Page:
TheBabyThis early seventies sickie is a real curiosity: an exploitation movie about a grown man raised as an infant.  A neglected classic?  Hardly, but the film is an intriguing piece of work: morose and unflinchingly perverse without ever indulging in gratuitous sex and violence.

It shouldn’t surprise that THE BABY, with its hopeless, mean-spirited worldview, was released in 1973, during the waning years of the Vietnam War and the resignation of President Richard Nixon.  The film’s unrelenting grimness is very much in keeping with exploitation movies of the time like THE LAST HOUSE ON THE LEFT and THE CANDY SNATCHERS, not to mention big budget affairs like THE FRENCH CONNECTION and THE EXORCIST.

THE BABY, alas, remains something of an obscurity.  It doesn’t appear to have received much attention during its initial release (when it was somehow given a PG rating!), even though the film is definitely above-average for its type, and nor has it had much of an afterlife on the home video market.  It was briefly released on VHS back in the eighties (now out of print) and on DVD by Image Entertainment (likewise OOP), but it’s recently shown up on again on DVD, courtesy of the indie company Genon, which you can get for around $5.99…so now you have NO excuse not to check it out!

Ann is a dedicated social worker who finds herself dumbfounded when she arrives at the home of her latest client, a middle aged woman who lives with her two teenaged daughters and “Baby”, who is in fact a young man dressed and treated like an infant.  Ann quickly becomes obsessed with “saving” Baby, and makes quite a few visits to his twisted household, much to the consternation of his mother and sisters.

In the meantime we’re given a glimpse of Baby’s day-to-day reality, which includes being sexually manhandled by a babysitter (who his mother brutally beats for her transgressions) and zapped with an electric rod by his sadistic siblings.  Ann decides to sue for custody of Baby, although it becomes increasingly apparent that the woman is not the pure-hearted crusader she initially appears: Ann lives alone with her mother, having been severely traumatized by the death of her loving spouse, and her all-consuming desire to save Baby takes on a decidedly unhealthy air.  She kidnaps Baby from his birthday party and taunts his mother by sending her pictures of Baby standing upright.  The family springs into action, showing up at Ann’s house one night to re-capture Baby.  There’s a surprise in store, though, for Baby, his family, and the viewer!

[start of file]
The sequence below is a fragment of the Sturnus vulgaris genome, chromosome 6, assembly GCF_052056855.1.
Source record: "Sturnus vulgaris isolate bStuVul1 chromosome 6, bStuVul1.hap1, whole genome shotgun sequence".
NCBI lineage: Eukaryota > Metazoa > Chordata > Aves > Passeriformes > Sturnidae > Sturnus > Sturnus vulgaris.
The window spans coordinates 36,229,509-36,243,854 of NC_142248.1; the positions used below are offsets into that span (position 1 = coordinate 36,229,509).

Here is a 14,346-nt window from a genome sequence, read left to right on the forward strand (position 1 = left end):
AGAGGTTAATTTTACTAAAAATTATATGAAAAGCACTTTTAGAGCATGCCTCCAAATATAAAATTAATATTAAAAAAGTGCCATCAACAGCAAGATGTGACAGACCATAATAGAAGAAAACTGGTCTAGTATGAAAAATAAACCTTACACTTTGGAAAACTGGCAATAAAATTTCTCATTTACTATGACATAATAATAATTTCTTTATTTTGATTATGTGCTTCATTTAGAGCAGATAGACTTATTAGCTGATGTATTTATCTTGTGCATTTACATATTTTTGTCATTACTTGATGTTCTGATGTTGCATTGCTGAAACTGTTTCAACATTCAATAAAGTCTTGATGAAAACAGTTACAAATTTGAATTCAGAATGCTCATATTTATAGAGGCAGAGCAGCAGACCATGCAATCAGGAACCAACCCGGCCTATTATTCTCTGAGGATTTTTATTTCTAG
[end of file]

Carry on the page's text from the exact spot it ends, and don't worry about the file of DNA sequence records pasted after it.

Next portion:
The director was Ted Post, a prolific hack during the seventies who’s responsible for quite a few unremarkable films (including BENEATH THE PLANET OF THE APES, THE HARRAD EXPERIMENT and MAGNUM FORCE, in my view the least of the Dirty Harry flicks).  His helming here is typically unremarkable, with flat compositions best suited to the small screen (where, unsurprisingly, much of Post’s work was done).  In this case, however, Post’s unimaginative direction actually works in the film’s favor somewhat, as the sight of a grown man acting like an infant doesn’t need a lot of adornment to repulse and disturb.  Post correctly never treats the material in a self-conscious or comedic manner, which would have cheapened it considerably (and anyway would have been far too easy).

Performance-wise, Anjanette Comer and Ruth Roman are adequate as the social worker and mother, while exploitation stalwart Mariana Hill (from MESSIAH OF EVIL and BLOOD BEACH, among many others) and Suzanne Zenor add the requisite sex appeal as Baby’s sisters.  That leaves David Mooney as Baby, who proves disconcertingly convincing as a grown-up infant; Mooney wails, crawls around and generally acts infantile enough to make even the hardiest viewer squirm in discomfort.

Vital Statistics 

Quintet Films

Director: Ted Post
Producers: Milton Polsky, Abe Polsky
Screenplay: Abe Polsky
Cinematography: Michael Margulies
Editing: Bob Crawford, Dick Wormell
Cast: Anjanette Comer, Ruth Roman, Mariana Hill, Suzanne Zenor, “David Manzy” (David Mooney), Tod Andrews, Michael Pataki, Beatrice Manley